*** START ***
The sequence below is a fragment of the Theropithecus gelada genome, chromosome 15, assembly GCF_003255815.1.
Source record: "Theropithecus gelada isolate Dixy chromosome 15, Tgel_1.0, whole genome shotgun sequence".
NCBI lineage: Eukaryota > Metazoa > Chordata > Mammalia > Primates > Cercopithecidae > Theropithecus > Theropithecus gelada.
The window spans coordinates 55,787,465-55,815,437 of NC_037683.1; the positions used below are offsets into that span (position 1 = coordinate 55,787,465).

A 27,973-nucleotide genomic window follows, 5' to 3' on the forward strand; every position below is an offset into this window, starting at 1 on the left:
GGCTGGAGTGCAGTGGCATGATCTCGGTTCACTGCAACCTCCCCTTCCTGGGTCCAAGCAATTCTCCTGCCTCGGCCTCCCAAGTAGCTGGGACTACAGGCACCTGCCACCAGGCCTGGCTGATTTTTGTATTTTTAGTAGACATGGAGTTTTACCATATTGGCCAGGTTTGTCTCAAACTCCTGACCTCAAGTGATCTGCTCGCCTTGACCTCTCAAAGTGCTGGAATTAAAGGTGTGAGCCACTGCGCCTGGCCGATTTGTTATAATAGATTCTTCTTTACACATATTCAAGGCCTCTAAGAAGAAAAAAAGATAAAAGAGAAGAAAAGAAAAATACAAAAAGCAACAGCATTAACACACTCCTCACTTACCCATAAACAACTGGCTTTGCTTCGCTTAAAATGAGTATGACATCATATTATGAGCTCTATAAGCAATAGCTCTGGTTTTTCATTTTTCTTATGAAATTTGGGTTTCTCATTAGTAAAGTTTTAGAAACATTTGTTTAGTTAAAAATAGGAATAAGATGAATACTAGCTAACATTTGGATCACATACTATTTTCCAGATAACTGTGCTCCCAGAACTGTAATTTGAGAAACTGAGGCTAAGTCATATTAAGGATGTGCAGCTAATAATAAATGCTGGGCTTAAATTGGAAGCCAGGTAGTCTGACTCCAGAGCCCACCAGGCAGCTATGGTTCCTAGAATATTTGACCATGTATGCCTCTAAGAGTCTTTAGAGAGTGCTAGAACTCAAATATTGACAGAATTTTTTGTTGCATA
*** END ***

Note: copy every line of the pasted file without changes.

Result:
The sequence below is a fragment of the Theropithecus gelada genome, chromosome 15, assembly GCF_003255815.1.
Source record: "Theropithecus gelada isolate Dixy chromosome 15, Tgel_1.0, whole genome shotgun sequence".
NCBI lineage: Eukaryota > Metazoa > Chordata > Mammalia > Primates > Cercopithecidae > Theropithecus > Theropithecus gelada.
The window spans coordinates 55,787,465-55,815,437 of NC_037683.1; the positions used below are offsets into that span (position 1 = coordinate 55,787,465).

A 27,973-nucleotide genomic window follows, 5' to 3' on the forward strand; every position below is an offset into this window, starting at 1 on the left:
GGCTGGAGTGCAGTGGCATGATCTCGGTTCACTGCAACCTCCCCTTCCTGGGTCCAAGCAATTCTCCTGCCTCGGCCTCCCAAGTAGCTGGGACTACAGGCACCTGCCACCAGGCCTGGCTGATTTTTGTATTTTTAGTAGACATGGAGTTTTACCATATTGGCCAGGTTTGTCTCAAACTCCTGACCTCAAGTGATCTGCTCGCCTTGACCTCTCAAAGTGCTGGAATTAAAGGTGTGAGCCACTGCGCCTGGCCGATTTGTTATAATAGATTCTTCTTTACACATATTCAAGGCCTCTAAGAAGAAAAAAAGATAAAAGAGAAGAAAAGAAAAATACAAAAAGCAACAGCATTAACACACTCCTCACTTACCCATAAACAACTGGCTTTGCTTCGCTTAAAATGAGTATGACATCATATTATGAGCTCTATAAGCAATAGCTCTGGTTTTTCATTTTTCTTATGAAATTTGGGTTTCTCATTAGTAAAGTTTTAGAAACATTTGTTTAGTTAAAAATAGGAATAAGATGAATACTAGCTAACATTTGGATCACATACTATTTTCCAGATAACTGTGCTCCCAGAACTGTAATTTGAGAAACTGAGGCTAAGTCATATTAAGGATGTGCAGCTAATAATAAATGCTGGGCTTAAATTGGAAGCCAGGTAGTCTGACTCCAGAGCCCACCAGGCAGCTATGGTTCCTAGAATATTTGACCATGTATGCCTCTAAGAGTCTTTAGAGAGTGCTAGAACTCAAATATTGACAGAATTTTTTGTTGCATA